Pfizer’s $2.2 billion initial public offering of its animal health unit, Zoetis, should cheer its investors. Would-be buyers of the unit’s stock, however, will want to read the warning labels closely. Super-voting shares could mean Pfizer retains board control even if its stake falls below 50 percent.
The $195 billion pharmaceuticals giant endured a lost decade following the millennium. It bulked up with mega-deals, but the result was sclerosis rather than higher productivity and returns. After about two years of fresh restraint, the results look promising. Pfizer shares have increased nearly 50 percent since it formally announced plans to refocus, triple the gains of the broader market. And for good reason. Pfizer sold its baby formula business for a punchy $12 billion. Separating Zoetis, a profitable and steady division, may also attract new investors.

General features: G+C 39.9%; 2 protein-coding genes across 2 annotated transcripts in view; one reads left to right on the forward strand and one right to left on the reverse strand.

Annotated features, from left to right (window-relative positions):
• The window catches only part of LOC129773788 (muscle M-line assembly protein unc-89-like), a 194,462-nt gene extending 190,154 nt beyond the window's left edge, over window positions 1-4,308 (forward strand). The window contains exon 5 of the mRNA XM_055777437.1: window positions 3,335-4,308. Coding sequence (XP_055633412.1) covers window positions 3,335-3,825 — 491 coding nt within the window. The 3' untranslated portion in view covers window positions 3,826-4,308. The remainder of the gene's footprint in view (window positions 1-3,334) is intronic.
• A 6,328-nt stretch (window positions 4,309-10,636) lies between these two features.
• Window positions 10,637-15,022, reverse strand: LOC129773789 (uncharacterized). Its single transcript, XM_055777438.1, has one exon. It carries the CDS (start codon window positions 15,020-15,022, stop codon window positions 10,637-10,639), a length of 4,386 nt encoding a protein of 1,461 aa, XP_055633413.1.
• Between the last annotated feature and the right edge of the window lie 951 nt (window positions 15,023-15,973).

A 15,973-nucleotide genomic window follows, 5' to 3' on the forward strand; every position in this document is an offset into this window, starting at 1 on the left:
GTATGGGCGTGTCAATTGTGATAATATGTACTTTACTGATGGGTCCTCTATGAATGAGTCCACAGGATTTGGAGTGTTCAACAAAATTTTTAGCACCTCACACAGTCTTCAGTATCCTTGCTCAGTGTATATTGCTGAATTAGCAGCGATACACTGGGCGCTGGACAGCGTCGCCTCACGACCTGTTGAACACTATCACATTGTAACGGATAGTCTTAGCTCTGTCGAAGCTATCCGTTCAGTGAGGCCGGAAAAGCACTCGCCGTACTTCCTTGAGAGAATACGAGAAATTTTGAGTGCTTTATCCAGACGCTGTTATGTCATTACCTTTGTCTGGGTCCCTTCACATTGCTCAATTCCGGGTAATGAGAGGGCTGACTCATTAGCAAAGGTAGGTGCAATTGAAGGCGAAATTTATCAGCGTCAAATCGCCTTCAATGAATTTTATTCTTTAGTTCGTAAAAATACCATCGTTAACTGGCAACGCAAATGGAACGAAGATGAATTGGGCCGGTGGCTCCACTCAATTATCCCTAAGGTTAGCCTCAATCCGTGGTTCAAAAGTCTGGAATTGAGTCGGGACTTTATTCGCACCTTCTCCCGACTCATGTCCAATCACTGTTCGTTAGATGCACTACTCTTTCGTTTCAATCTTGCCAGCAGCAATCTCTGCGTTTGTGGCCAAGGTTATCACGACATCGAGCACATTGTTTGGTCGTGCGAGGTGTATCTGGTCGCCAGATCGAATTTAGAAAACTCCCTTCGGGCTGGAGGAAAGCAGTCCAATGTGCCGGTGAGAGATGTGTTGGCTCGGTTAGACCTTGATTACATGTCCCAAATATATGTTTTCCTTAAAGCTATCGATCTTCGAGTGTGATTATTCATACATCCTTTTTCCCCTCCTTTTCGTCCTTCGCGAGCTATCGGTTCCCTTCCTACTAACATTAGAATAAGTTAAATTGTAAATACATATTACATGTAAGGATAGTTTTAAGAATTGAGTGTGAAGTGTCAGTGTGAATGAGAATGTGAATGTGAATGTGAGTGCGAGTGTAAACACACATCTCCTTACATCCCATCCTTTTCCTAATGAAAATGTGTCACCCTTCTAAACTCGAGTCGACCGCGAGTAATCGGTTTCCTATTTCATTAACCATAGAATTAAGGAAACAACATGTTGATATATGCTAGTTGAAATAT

Yet Zoetis owners won’t necessarily control their destiny. Pfizer will retain a stake of over 80 percent and its employees will account for five of the nine board members at Zoetis. That’s perfectly sensible as long as the company is a subsidiary. Eventually, Pfizer will probably reduce its stake. Even then, however, any Zoetis shares retained by Pfizer will come with 10 times the voting rights of ordinary stockholders when electing Zoetis directors. That means Pfizer could shrink to a minority owner but still essentially dictate what the firm does.
Maybe Pfizer will one day distribute all its remaining Zoetis stock to shareholders and render the point irrelevant. And as long as it chooses to keep majority equity control, the dual-class structure is redundant. But there is a large gray area between these two scenarios that should concern potential investors. The dual-class share structure essentially means Pfizer is spinning Zoetis, not spinning it off.